In the past few years, it has become increasingly clear that a facial recognition system is only as good as the subjects that were used to put it together. Critics and industry insiders alike have tried to raise awareness about racial bias, noting that algorithms that are only trained to identify white faces will struggle when asked to identify Black ones.
Unfortunately, there is not as much consensus about how to address the problem. Watchdogs like Fight for the Future have argued that the technology is inherently flawed, and have asked lawmakers to ban the public use of facial recognition. Technology providers like Onfido, on the other hand, have argued that facial recognition is worth pursuing, and that any bias concerns can be addressed with more representative datasets.
That debate gained a sharper focus following the release of a new paper from a team of researchers at Tel Aviv University. Ron Shmelkin, Tomer Friedlander, and Lior Wolf are members of the University’s Blavatnik School of Computer Science and its School of Electrical Engineering, and claim that they were able to create nine “master faces” that can impersonate more than 40 percent of the general population during a facial recognition scan.
Is Facial Recognition Safe?
At a glance, the report would seem to be damning for facial recognition advocates. If true, it would essentially confirm the worst fears of the technology’s critics. Any face-based identification system would be extremely vulnerable to spoofing, and hackers would not even need a real image of their target’s face in order to execute an attack. They could simply generate a fake master face, and use that to compromise millions of accounts.
So how does the researcher’s system work? The master faces were created with Nvidia’s StyleGAN system, which produces fake (read: computer generated) faces that look reasonably realistic. The faces are not based on any real-world individuals, but they could have a passing resemblance to someone you might meet on the street.
The researchers set out to exploit that tendency, comparing their StyleGAN faces to real photos in the University of Massachusetts’ Labeled Faces in the Wild (LFW) dataset. They then used a classifier algorithm to determine whether the fake faces matched the real ones, and kept the fake images if there was a strong resemblance. Those results were used to train a separate evolutionary algorithm that could produce better fakes when the process was repeated, in the hope that they would capture a higher percentage of the population with each iteration.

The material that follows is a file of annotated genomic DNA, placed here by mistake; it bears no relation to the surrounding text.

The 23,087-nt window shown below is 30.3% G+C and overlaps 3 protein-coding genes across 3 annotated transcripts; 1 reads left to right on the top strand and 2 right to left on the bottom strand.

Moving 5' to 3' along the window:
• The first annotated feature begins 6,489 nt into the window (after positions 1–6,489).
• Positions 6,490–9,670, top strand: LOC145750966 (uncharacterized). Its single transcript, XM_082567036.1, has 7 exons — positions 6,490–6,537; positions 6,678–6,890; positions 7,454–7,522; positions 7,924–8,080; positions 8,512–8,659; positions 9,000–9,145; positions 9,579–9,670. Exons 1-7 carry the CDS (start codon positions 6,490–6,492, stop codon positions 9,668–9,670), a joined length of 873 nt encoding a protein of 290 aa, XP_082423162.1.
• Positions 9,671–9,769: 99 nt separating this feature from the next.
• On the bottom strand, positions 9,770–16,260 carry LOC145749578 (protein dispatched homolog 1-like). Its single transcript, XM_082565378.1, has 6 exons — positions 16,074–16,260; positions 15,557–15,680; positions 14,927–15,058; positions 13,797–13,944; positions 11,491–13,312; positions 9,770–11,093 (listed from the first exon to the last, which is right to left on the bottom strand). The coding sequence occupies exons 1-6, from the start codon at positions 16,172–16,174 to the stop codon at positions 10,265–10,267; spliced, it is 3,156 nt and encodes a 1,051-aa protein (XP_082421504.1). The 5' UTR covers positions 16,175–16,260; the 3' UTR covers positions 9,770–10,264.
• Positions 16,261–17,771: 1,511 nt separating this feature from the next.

That process eventually culminated with the nine master faces detailed in the report. The researchers described them as master keys that could unlock the three facial recognition systems that were used to test the theory. In that regard, they challenged the Dlib, FaceNet, and SphereFace systems, and their nine master faces were able to impersonate more than 40 percent of the 5,749 people in the LFW set.
While those numbers are obviously concerning, there is good reason to question the researchers’ conclusion. Only two of the nine master faces belong to women, and most depicted white men over the age of 60. In plain terms, that means that the master faces are not representative of the global public, and they are not nearly as effective when applied to anyone that falls outside one particular demographic.
That discrepancy can largely be attributed to the limitations of the LFW dataset. Women make up only 22 percent of the dataset, and the numbers are even lower for children, the elderly (those over the age of 80), and for many ethnic groups.
It is possible that another team could use the same process to produce more master keys with more representative data. The University of Tel Aviv researchers try to make that case, arguing that their technique can scale and therefore exposes a major facial recognition flaw.
Even so, their claims that their nine keys are good for 40 percent of the public are exaggerated at best. They also become more dubious when accounting for the facial recognition systems that led to that number. Dlib, FaceNet, and SphereFace are not commercial facial recognition systems. Rather, they are simply the most accurate systems tested using the LFW dataset, which means they are likely to exhibit many of the same biases as the set itself, and lack the robustness that would be expected from a more rigorous facial recognition system.
Caution, Consideration, and Good Data
Given the nature of the data, it’s unclear if the report has any bearing on the real world. There is a chance that master faces could evolve into a significant threat. There’s also a chance that countermeasures like liveness detection make the more advanced commercial systems resistant to such forms of spoofing.
Either way, the report clarifies the ideological stakes in facial recognition debate. For many people, the mere existence of the technology threatens people’s privacy and civil liberties. Even if the numbers are overblown, the damage of a security breach cannot be undone, and that possibility (heightened with a master face) may be enough for some to swear off the technology entirely.
The counterargument is that better development and testing practices can make facial recognition safe enough to use in practical settings. The question is whether or not governments and private companies can be trusted to live up to those standards. The new report underscores the importance of quality data, and developers will need to keep that in mind if they want to alleviate those fears.
August 11, 2021 – by Eric Weiss